30 Eucherius makes clear here that the ground begins to rise towards the north again, though not as high as Mount Zion.

31 Ep. 3, transl. by Wilkinson, John, Jerusalem Pilgrims before the Crusades (Warminster: Aris and Phillips, 1977) 53.Google Scholar In 333, the Bordeaux Pilgrim wrote that s/he had to leave Jerusalem to go up Mount Zion (Jtin. 592–3).

32 Biddle, , Tomb, 99100.Google Scholar

33 Liddell, H. G., Scott, R. and Jones, H. S., A Greek–English Lexicon, 9th ed. with rev. suppl. with assistance of McKenzie, R. [LSJ] (Oxford: Clarendon, 1996) 1497b.Google Scholar

34 Biddle, , Tomb, 100Google Scholar suggests that the site of Golgotha had to be visible in some way, because it was ‘pointed out’. This seems doubtful. Eusebius describes various sites as being ‘pointed out’ to visitors. It rather indicates the use of a guide.

35 Corbo, , ‘Golgotha’, 1072.Google Scholar

36 Gibson, and Taylor, , Church, 61.Google Scholar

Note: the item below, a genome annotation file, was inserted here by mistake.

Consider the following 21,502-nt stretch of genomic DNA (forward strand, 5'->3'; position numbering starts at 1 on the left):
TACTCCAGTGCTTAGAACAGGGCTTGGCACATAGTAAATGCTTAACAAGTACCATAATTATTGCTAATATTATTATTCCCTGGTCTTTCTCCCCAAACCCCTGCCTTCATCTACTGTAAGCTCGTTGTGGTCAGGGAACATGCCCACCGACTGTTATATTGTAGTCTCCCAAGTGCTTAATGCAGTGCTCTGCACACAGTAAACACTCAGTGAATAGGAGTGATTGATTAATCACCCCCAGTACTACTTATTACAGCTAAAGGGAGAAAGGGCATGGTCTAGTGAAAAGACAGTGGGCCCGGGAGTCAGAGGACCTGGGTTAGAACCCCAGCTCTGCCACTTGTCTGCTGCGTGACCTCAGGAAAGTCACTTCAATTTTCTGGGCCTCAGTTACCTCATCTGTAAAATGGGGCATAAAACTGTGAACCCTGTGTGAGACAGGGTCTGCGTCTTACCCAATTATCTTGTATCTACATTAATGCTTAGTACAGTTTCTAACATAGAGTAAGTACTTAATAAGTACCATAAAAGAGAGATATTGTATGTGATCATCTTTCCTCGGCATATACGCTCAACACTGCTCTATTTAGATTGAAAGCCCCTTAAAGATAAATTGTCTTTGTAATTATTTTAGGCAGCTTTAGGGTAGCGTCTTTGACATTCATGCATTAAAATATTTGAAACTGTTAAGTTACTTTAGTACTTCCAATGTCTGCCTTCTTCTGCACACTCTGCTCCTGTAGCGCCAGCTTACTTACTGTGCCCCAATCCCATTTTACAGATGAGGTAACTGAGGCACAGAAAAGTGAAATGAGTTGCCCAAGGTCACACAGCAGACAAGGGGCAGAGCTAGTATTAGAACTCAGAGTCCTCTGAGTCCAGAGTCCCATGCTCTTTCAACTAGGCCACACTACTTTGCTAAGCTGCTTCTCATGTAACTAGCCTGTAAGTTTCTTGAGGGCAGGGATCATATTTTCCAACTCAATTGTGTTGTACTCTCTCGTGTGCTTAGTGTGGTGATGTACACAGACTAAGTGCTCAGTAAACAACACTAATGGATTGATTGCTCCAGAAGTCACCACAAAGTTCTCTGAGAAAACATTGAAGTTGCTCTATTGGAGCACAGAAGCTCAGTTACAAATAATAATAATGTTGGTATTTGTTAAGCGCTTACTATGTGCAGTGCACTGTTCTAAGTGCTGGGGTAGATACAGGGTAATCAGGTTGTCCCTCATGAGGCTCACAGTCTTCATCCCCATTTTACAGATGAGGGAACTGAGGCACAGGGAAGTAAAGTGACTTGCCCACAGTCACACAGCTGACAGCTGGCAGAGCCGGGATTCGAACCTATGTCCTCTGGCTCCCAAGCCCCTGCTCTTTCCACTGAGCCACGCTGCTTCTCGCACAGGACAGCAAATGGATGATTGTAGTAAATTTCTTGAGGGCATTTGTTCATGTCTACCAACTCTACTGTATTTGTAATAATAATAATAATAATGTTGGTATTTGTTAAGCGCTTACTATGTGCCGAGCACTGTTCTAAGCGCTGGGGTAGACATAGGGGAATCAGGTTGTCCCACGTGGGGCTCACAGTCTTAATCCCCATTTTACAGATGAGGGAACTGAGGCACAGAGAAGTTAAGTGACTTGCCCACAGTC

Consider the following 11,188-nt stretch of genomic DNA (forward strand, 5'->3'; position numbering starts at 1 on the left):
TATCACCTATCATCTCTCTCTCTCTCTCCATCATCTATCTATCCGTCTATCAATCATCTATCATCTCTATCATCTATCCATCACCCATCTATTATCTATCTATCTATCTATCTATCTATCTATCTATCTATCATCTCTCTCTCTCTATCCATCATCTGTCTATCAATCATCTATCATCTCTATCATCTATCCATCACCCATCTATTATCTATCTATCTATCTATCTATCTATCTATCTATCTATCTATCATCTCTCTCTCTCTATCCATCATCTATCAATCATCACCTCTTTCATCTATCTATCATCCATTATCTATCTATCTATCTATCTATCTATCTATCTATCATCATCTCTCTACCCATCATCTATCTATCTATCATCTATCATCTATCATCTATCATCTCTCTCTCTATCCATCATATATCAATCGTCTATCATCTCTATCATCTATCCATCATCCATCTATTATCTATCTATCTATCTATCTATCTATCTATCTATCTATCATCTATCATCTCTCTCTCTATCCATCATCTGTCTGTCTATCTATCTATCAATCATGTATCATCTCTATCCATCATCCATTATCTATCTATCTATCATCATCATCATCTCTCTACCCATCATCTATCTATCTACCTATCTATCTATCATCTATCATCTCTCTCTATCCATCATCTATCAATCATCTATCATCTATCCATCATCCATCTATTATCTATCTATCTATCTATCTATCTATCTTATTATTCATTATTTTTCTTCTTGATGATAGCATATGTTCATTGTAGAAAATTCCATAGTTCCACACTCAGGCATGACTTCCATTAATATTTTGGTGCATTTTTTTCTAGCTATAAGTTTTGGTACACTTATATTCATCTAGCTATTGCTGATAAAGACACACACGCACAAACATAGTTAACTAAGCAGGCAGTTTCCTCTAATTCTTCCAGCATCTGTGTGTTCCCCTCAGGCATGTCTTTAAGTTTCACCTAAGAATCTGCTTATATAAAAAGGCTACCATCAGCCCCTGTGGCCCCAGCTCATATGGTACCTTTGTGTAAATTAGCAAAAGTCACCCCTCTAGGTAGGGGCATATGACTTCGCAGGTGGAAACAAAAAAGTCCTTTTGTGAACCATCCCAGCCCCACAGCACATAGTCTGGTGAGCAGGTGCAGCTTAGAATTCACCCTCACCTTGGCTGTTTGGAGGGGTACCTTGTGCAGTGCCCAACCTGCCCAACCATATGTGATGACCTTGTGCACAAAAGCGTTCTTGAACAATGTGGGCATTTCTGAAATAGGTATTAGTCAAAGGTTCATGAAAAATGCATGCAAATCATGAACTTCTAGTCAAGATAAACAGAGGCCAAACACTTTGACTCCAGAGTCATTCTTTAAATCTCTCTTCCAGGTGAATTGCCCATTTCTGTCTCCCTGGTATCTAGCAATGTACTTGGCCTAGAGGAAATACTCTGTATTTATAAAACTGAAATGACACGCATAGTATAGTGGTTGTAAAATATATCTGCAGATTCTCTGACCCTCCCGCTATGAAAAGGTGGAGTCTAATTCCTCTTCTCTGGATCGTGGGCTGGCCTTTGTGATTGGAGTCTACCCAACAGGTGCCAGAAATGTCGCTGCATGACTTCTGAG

37 Taylor, , Christians, 135.Google Scholar

38 See Gibson, and Taylor, , Church, 67–9.Google Scholar

39 Biddle, , Tomb, 102,Google Scholar wonders if graffiti on the walls might have identified it.

40 For further details of the form of this tomb, see Gibson, and Taylor, , Church, 61–3;Google ScholarBiddle, , Tomb, 114–21.Google Scholar

41 For the legends of the finding of the cross, see Gibson, and Taylor, , Church, 83–5;Google ScholarDrijvers, Jan Willem, Helena Augusta: The Mother of Constantine the Great and the Legend of Her Finding of the True Cross (Leiden: Brill, 1992);Google ScholarBorgehammar, Stephan, How the Holy Cross was Found: From Event to Medieval Legend (Stockholm: Almqvist & Wiksell International, 1991).Google Scholar

42 For the definitive discussion of the reasons why Christians were persecuted, see Sherwin-White, A. N., ‘Early Persecutions and Roman Law Again’, JTS 3 (1952) 199213;CrossRefGoogle Scholar id., ‘Why Were the Early Christians Persecuted?’, Past and Present 27 (1964) 23–7.Google Scholar See also: Croix, G. E. M. Ste., ‘Why were the Early Christians Persecuted?’, Past and Present 26 (1963) 638;CrossRefGoogle Scholar id., ‘Why were the Early Christians Persecuted? – A Rejoinder’, Past and Present 27 (1964) 2833.Google Scholar